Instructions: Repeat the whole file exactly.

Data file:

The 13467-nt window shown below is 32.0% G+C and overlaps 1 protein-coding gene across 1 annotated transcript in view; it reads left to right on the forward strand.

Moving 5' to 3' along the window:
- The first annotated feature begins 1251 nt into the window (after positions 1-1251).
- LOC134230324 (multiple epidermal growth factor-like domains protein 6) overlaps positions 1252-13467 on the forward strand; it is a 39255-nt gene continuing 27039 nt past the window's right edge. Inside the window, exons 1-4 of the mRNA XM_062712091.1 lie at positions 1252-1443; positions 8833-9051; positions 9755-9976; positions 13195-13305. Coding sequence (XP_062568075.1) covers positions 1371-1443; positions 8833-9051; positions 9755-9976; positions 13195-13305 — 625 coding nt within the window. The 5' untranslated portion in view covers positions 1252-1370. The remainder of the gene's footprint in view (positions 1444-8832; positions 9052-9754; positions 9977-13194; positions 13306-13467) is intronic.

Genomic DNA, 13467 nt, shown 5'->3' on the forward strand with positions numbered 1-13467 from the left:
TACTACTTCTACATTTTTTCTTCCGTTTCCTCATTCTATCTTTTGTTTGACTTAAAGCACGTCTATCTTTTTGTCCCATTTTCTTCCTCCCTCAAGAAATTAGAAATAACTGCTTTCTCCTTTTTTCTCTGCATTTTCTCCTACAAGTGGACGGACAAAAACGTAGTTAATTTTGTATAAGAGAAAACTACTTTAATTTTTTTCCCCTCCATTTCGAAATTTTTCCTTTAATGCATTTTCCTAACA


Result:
The 13467-nt window shown below is 32.0% G+C and overlaps 1 protein-coding gene across 1 annotated transcript in view; it reads left to right on the forward strand.

Moving 5' to 3' along the window:
- The first annotated feature begins 1251 nt into the window (after positions 1-1251).
- LOC134230324 (multiple epidermal growth factor-like domains protein 6) overlaps positions 1252-13467 on the forward strand; it is a 39255-nt gene continuing 27039 nt past the window's right edge. Inside the window, exons 1-4 of the mRNA XM_062712091.1 lie at positions 1252-1443; positions 8833-9051; positions 9755-9976; positions 13195-13305. Coding sequence (XP_062568075.1) covers positions 1371-1443; positions 8833-9051; positions 9755-9976; positions 13195-13305 — 625 coding nt within the window. The 5' untranslated portion in view covers positions 1252-1370. The remainder of the gene's footprint in view (positions 1444-8832; positions 9052-9754; positions 9977-13194; positions 13306-13467) is intronic.

Genomic DNA, 13467 nt, shown 5'->3' on the forward strand with positions numbered 1-13467 from the left:
TACTACTTCTACATTTTTTCTTCCGTTTCCTCATTCTATCTTTTGTTTGACTTAAAGCACGTCTATCTTTTTGTCCCATTTTCTTCCTCCCTCAAGAAATTAGAAATAACTGCTTTCTCCTTTTTTCTCTGCATTTTCTCCTACAAGTGGACGGACAAAAACGTAGTTAATTTTGTATAAGAGAAAACTACTTTAATTTTTTTCCCCTCCATTTCGAAATTTTTCCTTTAATGCATTTTCCTAACA